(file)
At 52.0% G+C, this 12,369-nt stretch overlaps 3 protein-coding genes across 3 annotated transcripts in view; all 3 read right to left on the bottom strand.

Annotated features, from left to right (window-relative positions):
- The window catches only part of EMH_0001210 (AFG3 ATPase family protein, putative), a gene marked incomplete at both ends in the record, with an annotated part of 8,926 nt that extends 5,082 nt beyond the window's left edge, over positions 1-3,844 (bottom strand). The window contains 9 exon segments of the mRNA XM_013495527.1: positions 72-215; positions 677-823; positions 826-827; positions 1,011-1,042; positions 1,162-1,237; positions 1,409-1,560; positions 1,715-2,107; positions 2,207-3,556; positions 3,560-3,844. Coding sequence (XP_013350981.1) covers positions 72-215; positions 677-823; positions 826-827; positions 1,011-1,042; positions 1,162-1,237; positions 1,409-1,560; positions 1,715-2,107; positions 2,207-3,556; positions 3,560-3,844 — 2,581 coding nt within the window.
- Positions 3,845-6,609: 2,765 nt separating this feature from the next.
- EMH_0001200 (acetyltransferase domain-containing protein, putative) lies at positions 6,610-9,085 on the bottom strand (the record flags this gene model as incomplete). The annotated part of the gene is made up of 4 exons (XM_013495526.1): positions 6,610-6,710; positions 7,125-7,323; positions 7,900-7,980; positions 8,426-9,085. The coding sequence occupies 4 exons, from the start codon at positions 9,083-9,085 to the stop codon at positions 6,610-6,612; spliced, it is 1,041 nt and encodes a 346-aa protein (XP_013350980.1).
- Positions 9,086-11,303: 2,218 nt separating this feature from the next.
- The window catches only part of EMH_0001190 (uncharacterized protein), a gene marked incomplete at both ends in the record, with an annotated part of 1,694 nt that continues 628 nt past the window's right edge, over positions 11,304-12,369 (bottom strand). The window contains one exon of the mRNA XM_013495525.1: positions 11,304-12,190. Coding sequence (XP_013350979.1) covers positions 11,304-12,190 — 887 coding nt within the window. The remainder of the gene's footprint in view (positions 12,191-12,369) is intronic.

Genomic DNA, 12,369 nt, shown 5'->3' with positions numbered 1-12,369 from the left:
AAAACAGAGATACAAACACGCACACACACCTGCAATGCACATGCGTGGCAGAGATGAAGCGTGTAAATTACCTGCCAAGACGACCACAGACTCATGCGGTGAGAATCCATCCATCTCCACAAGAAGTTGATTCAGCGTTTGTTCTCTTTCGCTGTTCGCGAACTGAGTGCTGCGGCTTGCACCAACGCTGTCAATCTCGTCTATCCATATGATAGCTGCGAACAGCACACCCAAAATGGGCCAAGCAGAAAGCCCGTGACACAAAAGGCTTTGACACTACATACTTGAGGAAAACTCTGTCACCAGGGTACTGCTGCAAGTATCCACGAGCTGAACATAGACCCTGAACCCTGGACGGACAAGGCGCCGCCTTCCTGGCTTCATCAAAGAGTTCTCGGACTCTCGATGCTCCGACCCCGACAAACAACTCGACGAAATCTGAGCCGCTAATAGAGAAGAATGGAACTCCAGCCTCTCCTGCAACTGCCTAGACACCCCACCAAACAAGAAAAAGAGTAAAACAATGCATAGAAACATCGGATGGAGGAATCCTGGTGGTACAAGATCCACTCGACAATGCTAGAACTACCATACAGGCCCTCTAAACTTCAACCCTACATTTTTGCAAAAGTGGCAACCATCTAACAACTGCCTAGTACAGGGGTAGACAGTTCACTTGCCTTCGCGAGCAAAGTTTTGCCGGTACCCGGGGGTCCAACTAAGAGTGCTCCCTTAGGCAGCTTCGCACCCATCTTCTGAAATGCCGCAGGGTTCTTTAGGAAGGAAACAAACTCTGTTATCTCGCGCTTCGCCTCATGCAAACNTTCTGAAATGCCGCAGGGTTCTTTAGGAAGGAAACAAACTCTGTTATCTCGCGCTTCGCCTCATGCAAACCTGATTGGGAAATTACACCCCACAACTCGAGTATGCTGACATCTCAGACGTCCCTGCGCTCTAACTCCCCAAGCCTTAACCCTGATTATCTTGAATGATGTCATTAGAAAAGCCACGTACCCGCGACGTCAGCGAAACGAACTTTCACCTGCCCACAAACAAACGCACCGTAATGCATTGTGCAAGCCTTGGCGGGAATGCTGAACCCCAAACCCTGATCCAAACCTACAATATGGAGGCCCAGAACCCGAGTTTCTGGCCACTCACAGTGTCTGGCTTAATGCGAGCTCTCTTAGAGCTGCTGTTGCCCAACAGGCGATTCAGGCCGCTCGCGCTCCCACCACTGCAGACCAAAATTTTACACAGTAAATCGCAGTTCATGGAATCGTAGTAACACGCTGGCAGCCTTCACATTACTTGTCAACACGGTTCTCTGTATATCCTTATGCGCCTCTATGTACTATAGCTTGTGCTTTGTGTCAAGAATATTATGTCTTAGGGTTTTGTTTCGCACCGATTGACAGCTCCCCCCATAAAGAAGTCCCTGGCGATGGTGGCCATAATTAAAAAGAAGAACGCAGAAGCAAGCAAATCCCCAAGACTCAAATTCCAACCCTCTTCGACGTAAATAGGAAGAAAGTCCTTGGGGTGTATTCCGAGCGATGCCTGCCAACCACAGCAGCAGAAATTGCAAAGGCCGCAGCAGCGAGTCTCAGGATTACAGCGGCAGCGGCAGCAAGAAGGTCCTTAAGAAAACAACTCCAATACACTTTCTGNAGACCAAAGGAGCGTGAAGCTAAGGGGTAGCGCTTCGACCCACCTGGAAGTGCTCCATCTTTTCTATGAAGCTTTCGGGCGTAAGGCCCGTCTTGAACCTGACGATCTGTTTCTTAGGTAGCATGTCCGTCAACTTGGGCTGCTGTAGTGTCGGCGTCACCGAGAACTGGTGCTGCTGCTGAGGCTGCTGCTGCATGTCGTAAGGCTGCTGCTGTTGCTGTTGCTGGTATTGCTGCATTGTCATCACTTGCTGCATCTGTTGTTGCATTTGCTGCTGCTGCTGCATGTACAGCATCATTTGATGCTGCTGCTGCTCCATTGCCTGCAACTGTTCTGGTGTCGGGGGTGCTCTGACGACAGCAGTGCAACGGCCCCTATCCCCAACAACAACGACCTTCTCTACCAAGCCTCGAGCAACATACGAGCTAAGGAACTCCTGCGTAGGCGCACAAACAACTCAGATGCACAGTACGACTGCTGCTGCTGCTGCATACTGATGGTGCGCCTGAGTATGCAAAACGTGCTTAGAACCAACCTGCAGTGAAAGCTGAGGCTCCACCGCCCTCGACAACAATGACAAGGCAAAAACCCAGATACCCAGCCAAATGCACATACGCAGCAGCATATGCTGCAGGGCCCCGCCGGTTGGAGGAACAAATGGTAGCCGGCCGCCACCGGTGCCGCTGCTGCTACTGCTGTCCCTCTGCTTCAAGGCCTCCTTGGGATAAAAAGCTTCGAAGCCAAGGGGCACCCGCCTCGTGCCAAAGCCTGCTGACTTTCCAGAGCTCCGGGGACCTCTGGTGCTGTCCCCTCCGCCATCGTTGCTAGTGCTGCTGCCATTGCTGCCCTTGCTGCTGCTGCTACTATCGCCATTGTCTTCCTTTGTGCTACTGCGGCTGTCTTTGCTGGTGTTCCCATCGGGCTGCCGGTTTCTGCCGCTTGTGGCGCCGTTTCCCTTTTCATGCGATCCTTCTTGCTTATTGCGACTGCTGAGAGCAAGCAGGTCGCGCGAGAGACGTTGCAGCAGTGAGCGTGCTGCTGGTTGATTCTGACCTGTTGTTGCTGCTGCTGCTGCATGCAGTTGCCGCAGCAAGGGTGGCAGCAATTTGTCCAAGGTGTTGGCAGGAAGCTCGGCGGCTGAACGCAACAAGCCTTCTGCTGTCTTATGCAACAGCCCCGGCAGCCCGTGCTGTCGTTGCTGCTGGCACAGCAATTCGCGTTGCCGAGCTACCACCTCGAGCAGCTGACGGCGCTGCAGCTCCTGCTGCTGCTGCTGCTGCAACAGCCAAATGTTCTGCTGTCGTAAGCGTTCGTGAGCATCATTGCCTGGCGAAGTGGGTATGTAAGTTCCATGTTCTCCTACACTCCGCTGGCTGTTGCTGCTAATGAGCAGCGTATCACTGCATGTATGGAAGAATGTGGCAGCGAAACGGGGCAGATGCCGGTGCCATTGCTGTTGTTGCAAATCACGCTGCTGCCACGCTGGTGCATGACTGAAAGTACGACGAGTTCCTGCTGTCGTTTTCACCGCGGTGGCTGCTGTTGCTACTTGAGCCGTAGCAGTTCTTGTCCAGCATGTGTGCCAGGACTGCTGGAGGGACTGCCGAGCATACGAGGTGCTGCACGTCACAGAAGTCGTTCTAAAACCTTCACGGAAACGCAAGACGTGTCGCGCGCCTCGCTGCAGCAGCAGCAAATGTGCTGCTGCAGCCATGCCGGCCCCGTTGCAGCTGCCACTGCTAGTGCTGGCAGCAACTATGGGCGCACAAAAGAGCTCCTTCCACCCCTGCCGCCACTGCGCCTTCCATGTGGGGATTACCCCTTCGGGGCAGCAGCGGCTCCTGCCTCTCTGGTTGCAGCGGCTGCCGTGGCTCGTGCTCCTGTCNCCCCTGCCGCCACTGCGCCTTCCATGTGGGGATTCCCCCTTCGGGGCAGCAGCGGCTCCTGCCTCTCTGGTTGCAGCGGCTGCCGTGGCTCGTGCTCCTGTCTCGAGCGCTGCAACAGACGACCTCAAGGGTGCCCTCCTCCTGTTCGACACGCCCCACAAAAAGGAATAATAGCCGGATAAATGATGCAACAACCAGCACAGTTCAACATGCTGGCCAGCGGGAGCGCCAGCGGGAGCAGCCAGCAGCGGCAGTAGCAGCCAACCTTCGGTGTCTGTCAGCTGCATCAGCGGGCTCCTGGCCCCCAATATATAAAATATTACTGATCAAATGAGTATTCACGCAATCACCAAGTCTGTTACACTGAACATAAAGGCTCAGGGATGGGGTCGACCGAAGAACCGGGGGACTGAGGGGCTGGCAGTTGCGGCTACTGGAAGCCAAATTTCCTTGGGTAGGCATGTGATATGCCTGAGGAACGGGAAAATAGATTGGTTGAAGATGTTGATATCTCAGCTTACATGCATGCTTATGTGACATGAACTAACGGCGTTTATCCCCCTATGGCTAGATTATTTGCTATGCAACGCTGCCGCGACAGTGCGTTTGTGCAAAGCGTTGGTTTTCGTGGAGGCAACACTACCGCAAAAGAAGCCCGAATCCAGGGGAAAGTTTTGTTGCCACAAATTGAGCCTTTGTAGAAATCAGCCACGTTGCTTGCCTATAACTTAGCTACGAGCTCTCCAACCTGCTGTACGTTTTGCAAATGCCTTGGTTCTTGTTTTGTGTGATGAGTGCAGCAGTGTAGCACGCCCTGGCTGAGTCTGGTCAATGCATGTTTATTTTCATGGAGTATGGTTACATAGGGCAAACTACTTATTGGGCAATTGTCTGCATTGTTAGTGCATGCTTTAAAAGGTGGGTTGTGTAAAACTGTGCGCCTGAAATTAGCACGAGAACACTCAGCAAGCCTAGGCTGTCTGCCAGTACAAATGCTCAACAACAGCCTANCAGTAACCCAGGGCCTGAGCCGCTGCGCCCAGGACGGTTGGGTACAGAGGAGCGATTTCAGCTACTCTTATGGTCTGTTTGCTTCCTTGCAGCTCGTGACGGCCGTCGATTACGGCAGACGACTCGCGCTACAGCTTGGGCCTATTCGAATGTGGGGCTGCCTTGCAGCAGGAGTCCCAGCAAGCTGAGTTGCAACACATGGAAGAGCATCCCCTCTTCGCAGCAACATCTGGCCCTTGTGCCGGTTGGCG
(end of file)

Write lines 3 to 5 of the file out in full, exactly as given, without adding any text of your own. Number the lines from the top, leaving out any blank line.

- The window catches only part of EMH_0001210 (AFG3 ATPase family protein, putative), a gene marked incomplete at both ends in the record, with an annotated part of 8,926 nt that extends 5,082 nt beyond the window's left edge, over positions 1-3,844 (bottom strand). The window contains 9 exon segments of the mRNA XM_013495527.1: positions 72-215; positions 677-823; positions 826-827; positions 1,011-1,042; positions 1,162-1,237; positions 1,409-1,560; positions 1,715-2,107; positions 2,207-3,556; positions 3,560-3,844. Coding sequence (XP_013350981.1) covers positions 72-215; positions 677-823; positions 826-827; positions 1,011-1,042; positions 1,162-1,237; positions 1,409-1,560; positions 1,715-2,107; positions 2,207-3,556; positions 3,560-3,844 — 2,581 coding nt within the window.
- Positions 3,845-6,609: 2,765 nt separating this feature from the next.
- EMH_0001200 (acetyltransferase domain-containing protein, putative) lies at positions 6,610-9,085 on the bottom strand (the record flags this gene model as incomplete). The annotated part of the gene is made up of 4 exons (XM_013495526.1): positions 6,610-6,710; positions 7,125-7,323; positions 7,900-7,980; positions 8,426-9,085. The coding sequence occupies 4 exons, from the start codon at positions 9,083-9,085 to the stop codon at positions 6,610-6,612; spliced, it is 1,041 nt and encodes a 346-aa protein (XP_013350980.1).